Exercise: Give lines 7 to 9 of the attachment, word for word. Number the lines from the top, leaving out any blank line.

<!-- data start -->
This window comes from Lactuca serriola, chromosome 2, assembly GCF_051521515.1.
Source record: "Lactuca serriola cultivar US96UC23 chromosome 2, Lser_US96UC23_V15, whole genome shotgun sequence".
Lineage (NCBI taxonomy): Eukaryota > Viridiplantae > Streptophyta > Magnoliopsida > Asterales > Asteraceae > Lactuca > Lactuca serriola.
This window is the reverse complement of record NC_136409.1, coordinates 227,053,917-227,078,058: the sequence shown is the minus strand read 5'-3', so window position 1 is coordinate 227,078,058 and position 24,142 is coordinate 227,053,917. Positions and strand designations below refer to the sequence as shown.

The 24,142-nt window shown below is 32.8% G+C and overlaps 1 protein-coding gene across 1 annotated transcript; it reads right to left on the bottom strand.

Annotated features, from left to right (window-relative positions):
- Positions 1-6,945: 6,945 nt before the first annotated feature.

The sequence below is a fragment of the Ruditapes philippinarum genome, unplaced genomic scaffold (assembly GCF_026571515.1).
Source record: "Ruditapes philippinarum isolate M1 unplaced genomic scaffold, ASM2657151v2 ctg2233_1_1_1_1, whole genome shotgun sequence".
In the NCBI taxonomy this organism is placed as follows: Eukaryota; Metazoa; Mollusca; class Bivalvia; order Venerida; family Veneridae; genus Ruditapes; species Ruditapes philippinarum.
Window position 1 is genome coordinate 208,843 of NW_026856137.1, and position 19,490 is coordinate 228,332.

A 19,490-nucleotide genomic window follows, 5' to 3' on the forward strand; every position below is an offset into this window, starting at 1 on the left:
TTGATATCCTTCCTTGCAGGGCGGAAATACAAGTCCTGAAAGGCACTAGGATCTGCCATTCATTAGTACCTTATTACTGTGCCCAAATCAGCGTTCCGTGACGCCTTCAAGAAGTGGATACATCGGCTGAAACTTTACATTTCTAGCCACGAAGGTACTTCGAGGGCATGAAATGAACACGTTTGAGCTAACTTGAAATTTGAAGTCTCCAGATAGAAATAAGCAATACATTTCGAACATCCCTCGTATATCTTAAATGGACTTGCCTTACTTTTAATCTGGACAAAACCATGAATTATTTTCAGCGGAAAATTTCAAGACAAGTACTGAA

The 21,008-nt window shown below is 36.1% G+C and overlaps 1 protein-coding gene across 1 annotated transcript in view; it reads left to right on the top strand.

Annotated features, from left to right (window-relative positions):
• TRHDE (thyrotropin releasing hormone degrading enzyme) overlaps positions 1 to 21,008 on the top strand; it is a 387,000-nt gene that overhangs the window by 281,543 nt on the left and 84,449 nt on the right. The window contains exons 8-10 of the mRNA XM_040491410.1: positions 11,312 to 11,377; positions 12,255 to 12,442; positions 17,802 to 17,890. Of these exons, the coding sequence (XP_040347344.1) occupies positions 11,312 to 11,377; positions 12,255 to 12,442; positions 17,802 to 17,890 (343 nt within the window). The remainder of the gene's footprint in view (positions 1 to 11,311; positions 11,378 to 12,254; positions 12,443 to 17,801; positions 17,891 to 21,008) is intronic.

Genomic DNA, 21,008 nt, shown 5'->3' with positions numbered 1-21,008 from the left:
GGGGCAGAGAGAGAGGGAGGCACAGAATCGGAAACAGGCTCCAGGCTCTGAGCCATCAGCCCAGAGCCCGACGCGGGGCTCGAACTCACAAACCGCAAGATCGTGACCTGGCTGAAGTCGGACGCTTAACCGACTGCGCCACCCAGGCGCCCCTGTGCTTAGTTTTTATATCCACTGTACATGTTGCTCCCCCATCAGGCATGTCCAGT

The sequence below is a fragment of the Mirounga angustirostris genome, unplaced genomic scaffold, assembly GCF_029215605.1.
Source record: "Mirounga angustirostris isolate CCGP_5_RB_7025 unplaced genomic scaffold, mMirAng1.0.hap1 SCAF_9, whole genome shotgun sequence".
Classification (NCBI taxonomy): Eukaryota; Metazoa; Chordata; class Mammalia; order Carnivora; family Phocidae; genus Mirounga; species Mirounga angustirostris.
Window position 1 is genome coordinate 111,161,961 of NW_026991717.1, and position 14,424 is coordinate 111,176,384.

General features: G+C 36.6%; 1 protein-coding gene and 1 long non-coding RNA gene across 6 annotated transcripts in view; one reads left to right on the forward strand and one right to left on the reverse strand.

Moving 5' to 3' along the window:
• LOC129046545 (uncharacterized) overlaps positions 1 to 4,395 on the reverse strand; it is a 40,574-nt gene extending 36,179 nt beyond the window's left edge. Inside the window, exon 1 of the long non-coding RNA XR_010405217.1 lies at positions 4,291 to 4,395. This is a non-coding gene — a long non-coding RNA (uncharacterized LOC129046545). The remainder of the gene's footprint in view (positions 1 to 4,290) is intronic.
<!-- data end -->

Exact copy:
- Positions 1-6,945: 6,945 nt before the first annotated feature.

The sequence below is a fragment of the Ruditapes philippinarum genome, unplaced genomic scaffold (assembly GCF_026571515.1).
Source record: "Ruditapes philippinarum isolate M1 unplaced genomic scaffold, ASM2657151v2 ctg2233_1_1_1_1, whole genome shotgun sequence".